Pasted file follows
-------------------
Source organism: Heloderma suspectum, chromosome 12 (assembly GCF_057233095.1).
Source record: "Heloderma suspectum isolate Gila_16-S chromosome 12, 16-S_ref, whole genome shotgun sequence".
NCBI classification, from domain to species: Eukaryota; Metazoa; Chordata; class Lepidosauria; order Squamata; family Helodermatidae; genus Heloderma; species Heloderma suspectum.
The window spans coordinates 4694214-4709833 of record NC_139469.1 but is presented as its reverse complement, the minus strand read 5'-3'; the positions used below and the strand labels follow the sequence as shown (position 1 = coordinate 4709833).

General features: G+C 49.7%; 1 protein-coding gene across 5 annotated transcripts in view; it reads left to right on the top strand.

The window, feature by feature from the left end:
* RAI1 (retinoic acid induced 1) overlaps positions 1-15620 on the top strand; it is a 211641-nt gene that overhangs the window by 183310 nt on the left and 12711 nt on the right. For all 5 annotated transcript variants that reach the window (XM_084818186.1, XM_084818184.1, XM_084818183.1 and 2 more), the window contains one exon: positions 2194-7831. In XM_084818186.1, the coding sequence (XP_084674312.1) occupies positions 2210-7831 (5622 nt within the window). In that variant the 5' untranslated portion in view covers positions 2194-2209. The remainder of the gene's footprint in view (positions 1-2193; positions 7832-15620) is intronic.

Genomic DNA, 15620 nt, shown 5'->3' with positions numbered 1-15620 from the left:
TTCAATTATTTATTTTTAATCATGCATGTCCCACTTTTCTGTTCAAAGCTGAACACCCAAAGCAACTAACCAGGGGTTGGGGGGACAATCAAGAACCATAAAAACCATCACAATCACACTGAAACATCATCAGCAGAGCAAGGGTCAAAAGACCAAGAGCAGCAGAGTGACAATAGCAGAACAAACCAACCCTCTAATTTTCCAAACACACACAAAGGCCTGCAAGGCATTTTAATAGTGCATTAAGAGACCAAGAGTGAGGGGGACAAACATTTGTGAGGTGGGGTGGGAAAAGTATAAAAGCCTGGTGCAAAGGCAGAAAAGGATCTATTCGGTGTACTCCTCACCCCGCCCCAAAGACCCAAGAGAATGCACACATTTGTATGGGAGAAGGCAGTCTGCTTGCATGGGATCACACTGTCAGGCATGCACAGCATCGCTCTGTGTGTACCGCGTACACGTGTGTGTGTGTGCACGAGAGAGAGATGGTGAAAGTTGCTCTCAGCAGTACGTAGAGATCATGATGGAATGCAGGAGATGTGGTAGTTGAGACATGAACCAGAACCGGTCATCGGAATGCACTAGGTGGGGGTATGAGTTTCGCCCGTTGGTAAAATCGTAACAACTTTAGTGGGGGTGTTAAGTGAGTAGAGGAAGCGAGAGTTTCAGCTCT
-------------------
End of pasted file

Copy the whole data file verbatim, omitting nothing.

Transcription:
Source organism: Heloderma suspectum, chromosome 12 (assembly GCF_057233095.1).
Source record: "Heloderma suspectum isolate Gila_16-S chromosome 12, 16-S_ref, whole genome shotgun sequence".
NCBI classification, from domain to species: Eukaryota; Metazoa; Chordata; class Lepidosauria; order Squamata; family Helodermatidae; genus Heloderma; species Heloderma suspectum.
The window spans coordinates 4694214-4709833 of record NC_139469.1 but is presented as its reverse complement, the minus strand read 5'-3'; the positions used below and the strand labels follow the sequence as shown (position 1 = coordinate 4709833).

General features: G+C 49.7%; 1 protein-coding gene across 5 annotated transcripts in view; it reads left to right on the top strand.

The window, feature by feature from the left end:
* RAI1 (retinoic acid induced 1) overlaps positions 1-15620 on the top strand; it is a 211641-nt gene that overhangs the window by 183310 nt on the left and 12711 nt on the right. For all 5 annotated transcript variants that reach the window (XM_084818186.1, XM_084818184.1, XM_084818183.1 and 2 more), the window contains one exon: positions 2194-7831. In XM_084818186.1, the coding sequence (XP_084674312.1) occupies positions 2210-7831 (5622 nt within the window). In that variant the 5' untranslated portion in view covers positions 2194-2209. The remainder of the gene's footprint in view (positions 1-2193; positions 7832-15620) is intronic.

Genomic DNA, 15620 nt, shown 5'->3' with positions numbered 1-15620 from the left:
TTCAATTATTTATTTTTAATCATGCATGTCCCACTTTTCTGTTCAAAGCTGAACACCCAAAGCAACTAACCAGGGGTTGGGGGGACAATCAAGAACCATAAAAACCATCACAATCACACTGAAACATCATCAGCAGAGCAAGGGTCAAAAGACCAAGAGCAGCAGAGTGACAATAGCAGAACAAACCAACCCTCTAATTTTCCAAACACACACAAAGGCCTGCAAGGCATTTTAATAGTGCATTAAGAGACCAAGAGTGAGGGGGACAAACATTTGTGAGGTGGGGTGGGAAAAGTATAAAAGCCTGGTGCAAAGGCAGAAAAGGATCTATTCGGTGTACTCCTCACCCCGCCCCAAAGACCCAAGAGAATGCACACATTTGTATGGGAGAAGGCAGTCTGCTTGCATGGGATCACACTGTCAGGCATGCACAGCATCGCTCTGTGTGTACCGCGTACACGTGTGTGTGTGTGCACGAGAGAGAGATGGTGAAAGTTGCTCTCAGCAGTACGTAGAGATCATGATGGAATGCAGGAGATGTGGTAGTTGAGACATGAACCAGAACCGGTCATCGGAATGCACTAGGTGGGGGTATGAGTTTCGCCCGTTGGTAAAATCGTAACAACTTTAGTGGGGGTGTTAAGTGAGTAGAGGAAGCGAGAGTTTCAGCTCT